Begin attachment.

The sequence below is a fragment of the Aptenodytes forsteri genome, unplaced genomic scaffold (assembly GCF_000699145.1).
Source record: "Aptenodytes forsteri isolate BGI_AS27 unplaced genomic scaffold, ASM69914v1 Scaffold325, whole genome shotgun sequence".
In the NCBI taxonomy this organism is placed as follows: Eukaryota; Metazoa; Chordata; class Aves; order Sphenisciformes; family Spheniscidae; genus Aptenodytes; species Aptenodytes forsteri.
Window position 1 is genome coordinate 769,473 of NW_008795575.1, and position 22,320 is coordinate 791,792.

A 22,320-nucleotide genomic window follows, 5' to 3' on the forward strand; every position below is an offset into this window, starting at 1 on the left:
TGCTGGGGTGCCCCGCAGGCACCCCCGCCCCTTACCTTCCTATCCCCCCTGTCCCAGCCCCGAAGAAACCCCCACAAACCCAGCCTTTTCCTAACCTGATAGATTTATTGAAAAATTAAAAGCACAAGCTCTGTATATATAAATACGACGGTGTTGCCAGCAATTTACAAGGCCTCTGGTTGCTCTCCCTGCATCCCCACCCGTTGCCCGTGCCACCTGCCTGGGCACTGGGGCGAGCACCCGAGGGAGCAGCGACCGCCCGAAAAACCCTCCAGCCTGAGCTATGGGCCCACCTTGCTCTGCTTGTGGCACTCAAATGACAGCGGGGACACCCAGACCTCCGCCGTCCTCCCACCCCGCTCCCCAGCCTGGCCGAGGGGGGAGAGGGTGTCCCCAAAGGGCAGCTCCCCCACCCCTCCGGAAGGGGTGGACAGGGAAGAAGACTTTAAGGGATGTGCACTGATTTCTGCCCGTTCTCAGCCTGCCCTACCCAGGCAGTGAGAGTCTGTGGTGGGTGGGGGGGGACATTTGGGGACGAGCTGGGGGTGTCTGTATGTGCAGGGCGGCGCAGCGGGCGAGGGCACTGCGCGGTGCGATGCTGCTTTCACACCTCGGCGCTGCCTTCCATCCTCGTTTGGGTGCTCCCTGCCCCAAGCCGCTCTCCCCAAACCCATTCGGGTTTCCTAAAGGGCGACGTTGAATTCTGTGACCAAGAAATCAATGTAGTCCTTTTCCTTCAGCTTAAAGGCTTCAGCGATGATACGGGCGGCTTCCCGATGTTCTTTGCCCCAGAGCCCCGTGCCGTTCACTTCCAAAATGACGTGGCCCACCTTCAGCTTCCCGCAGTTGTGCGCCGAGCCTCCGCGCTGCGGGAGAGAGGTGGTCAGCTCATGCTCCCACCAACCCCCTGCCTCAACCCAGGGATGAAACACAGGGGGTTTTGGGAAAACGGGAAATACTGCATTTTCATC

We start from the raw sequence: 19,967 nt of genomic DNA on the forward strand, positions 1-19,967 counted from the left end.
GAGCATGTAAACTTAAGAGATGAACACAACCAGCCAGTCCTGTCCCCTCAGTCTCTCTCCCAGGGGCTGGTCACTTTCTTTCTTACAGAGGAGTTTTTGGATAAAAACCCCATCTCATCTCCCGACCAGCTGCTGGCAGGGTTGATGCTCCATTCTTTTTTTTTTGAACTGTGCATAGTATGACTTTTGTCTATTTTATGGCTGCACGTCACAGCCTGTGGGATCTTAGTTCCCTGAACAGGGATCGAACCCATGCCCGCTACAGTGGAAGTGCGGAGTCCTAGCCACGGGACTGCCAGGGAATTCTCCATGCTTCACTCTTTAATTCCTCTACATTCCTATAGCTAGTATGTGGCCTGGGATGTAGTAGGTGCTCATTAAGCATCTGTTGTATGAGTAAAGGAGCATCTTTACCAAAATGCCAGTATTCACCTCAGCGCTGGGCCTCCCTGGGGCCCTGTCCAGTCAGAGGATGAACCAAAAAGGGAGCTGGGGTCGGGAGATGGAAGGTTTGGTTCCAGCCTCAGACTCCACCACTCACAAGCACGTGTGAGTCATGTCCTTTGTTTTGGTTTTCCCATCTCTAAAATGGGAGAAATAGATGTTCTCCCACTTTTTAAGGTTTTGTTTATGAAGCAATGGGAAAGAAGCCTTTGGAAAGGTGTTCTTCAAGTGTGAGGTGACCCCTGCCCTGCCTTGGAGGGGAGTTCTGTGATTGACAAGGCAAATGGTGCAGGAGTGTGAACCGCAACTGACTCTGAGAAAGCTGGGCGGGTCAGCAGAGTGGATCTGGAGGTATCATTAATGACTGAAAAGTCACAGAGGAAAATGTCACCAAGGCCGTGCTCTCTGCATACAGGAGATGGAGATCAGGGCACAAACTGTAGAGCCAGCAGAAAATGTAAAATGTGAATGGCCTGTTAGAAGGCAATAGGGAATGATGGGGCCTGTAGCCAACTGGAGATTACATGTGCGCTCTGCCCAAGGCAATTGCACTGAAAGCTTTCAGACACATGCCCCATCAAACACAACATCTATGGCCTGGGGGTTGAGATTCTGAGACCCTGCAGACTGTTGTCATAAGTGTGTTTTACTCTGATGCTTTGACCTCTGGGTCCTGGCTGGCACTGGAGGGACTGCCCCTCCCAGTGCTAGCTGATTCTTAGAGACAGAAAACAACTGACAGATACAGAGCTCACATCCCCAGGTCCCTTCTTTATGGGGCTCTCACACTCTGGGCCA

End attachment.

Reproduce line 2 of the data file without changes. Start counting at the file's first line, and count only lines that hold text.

Source record: "Aptenodytes forsteri isolate BGI_AS27 unplaced genomic scaffold, ASM69914v1 Scaffold325, whole genome shotgun sequence".